Monday, February 18th 2019

Modding a 2x 140 mm All-in-One CPU Watercooler onto the AMD Radeon VII

Reddit user CarbonFireOC wasn't happy with the temperatures he's been seeing on his Radeon VII, and decided he wanted watercooling. Unfortunately, that early since product release no GPU waterblocks are available for the Radeon VII. What he figured out was that the waterblock of EVGA's CLC 280 all-in-one cooler will fit. This cooler, which is made by Asetek and licensed by EVGA is designed for Intel & AMD motherboards and many similar variants exist from vendors like Fractal Design, NZXT and others.

While performing such a mod on a $700 graphics card is not for the faint-hearted, it shows that with a little bit of creative ingenuity you can achieve amazing results without wasting top dollar.

His 24/7 stable settings on Radeon VII are 2122 MHz core, 1265 mV, and 1252 MHz memory, resulting in a 3DMark Firestrike graphics score of around 33,000. Even at such a high voltage, the watercooling keeps temperatures very low at 40°C GPU, 60°C Hotspot.

Source: Reddit
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26 Comments on Modding a 2x 140 mm All-in-One CPU Watercooler onto the AMD Radeon VII

#1
londiste
1265mV sounds rather high.
What's the power consumption like? VRM temp? Hotspot temp?
Logging temps in Battlefield 5, my hotspot is around 40C and temps in the 30C range.
I was able to run a 2200Mhz 1310mV no problem. Just for giggles, I managed to play a round of BF5 at 2270Mhz.
Now we have hit a package power limit of sorts, they don't go much above 40C GPU and 60C hotspot during a bench run. It will hit 70C hotspot under a stress test though and needs another 50mV to stabilize it.
This is a really good question, I don't have a meter on. We have hit a possible hardware power limit with the card. I can only guess its around 500W. The registry powerplay table is set to allow 1000W, so I don't think the limit is there.
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#2
ZoneDymo
I actually messaged Gamersnexus to try to do just this (well as soon as the new drivers are out so we could try some OCing as well)
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#3
londiste
The guy suspects (but has not measured) that card uses 500W if not more. This is twice the power consumption for extra 300MHz. This is pretty far on the steep upwards efficiency curve.

AMD cards are much more overclock friendly than Nvidia cards, there are simply far less limits. Any Turing or Pascal card has a rather limited Power Limit range and basically a hardcoded Voltage limit around 1.09V. This will not get you far and subverting this is not trivial.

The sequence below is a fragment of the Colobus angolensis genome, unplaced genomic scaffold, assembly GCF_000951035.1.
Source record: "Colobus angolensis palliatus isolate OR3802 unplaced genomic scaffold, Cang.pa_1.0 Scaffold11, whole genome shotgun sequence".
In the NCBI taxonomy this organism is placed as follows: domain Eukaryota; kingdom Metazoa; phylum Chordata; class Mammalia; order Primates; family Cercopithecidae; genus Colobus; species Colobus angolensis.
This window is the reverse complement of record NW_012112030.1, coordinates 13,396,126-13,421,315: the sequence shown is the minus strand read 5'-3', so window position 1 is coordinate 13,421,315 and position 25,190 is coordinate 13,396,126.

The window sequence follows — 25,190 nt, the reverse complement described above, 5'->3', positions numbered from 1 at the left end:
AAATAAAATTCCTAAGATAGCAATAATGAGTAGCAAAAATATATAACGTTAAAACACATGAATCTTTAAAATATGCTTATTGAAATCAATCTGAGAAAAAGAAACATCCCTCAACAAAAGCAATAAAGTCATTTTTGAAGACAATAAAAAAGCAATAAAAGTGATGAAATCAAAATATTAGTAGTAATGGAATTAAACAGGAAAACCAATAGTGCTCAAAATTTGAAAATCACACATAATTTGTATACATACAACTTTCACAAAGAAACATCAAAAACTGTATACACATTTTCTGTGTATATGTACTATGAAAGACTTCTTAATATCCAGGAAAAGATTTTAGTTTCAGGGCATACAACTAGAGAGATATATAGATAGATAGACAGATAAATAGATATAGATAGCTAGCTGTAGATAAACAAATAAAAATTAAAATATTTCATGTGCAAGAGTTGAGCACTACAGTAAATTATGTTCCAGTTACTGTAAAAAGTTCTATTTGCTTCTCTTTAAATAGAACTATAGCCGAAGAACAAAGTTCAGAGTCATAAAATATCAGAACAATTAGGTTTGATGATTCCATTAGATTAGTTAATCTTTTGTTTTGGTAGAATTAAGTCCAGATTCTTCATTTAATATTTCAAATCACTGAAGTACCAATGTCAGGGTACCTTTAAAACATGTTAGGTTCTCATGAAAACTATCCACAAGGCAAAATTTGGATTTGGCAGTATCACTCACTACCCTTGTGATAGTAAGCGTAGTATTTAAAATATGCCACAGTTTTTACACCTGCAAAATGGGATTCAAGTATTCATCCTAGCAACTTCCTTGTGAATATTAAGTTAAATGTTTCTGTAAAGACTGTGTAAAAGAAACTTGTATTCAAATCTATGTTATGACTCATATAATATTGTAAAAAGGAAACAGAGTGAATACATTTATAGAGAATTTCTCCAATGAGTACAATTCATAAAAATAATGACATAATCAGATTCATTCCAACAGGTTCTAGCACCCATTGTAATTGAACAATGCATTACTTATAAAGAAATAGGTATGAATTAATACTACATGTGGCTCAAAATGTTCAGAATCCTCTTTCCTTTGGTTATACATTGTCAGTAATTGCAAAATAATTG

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#4
Hugh Mungus
My solution is much simpler: Higher case fan speeds since they are really quiet even at max speed, plus putting my leftover fan in the bottom-rear of my case blowing air towards where my Radeon VII will be. I'm expecting it to warm up slower and maybe keep slightly lower fan speeds, which would be nice since historically the gpu always ends up being the loudest component in my system! XD
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#5
Flyordie
So basically... AMD should have done an AIO model of this card just like they did with Vega64.

Point proven. :-)
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#6
Hugh Mungus
Flyordie, post: 3996770, member: 61056"
So basically... AMD should have done an AIO model of this card just like they did with Vega64.

Point proven. :)
Maybe, but the clockspeeds aren't worth the power consumption. 1900MHz plus low temps would have been sweet though.
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#7
Vayra86
So... great. 7-10% extra performance at the power draw of 2x2080ti.

Bonus points for the modding effort of course, but still, painful.
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#8
Flyordie
Hugh Mungus, post: 3996773, member: 172152"
Maybe, but the clockspeeds aren't worth the power consumption. 1900MHz plus low temps would have been sweet though.
Eh, power consumption for the high end cards are meh. My RX Vega64 runs 1800Mhz just fine and while running F@H only uses about 190-200W while doing that. Gaming @ 1800Mhz uses about 260-270W.

As for your comment directly- I agree there too. Plus it'd give you the ability to vent that heat right outside the case instead of keeping it tucked inside the case.

They can do an AIO version. Vega64 and Fury X proved it. I doubt any other AIB will do it. So AMD needs to step to the plate and actually do it.
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#9
phill
Think this is great, I just wish they would lower the volts down a bit...

Wonder if when they release their brand new GPU, they will surprise us all.... We can but dream :)
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#10
EarthDog
Love to see this! Cant wait for additional oob solutions to arrive.
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#12
XXL_AI
why do you mod? because it sucks the power like an thirsty elephant in africa. just wait amd to make low power version, you won't die*



*I can't promise because all of the amd hardware sucks more power from the powersupply :)
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#13
the54thvoid
Hats off to the guy. Modding is its own thing - It's not about being the best, it's about being creative. And this is creative.

The power draw is an irrelevance as it's not an everyday thing. All modders push the limits somewhere - it's a bit naive to harp on about power when you're dissecting an expensive gfx card.
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#14
Enterprise24
33K FS @ 2122 is very impressive. My 1080 Ti watercooled + XOC @ 2190 / 1600 is just a bit faster at 34.1K
If he try to bench at 2270 1.31V he will beat heavily OC 1080 Ti for sure. Not counting that performance from future drivers will widen the gap further.
Looks like there is tons of OC potential on Radeon 7 if you can properly cool it. This remind me of Kepler days where you can squeeze 40-50% more performance from selected GK110 with watercooling.
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#15
Jism
londiste, post: 3996733, member: 169790"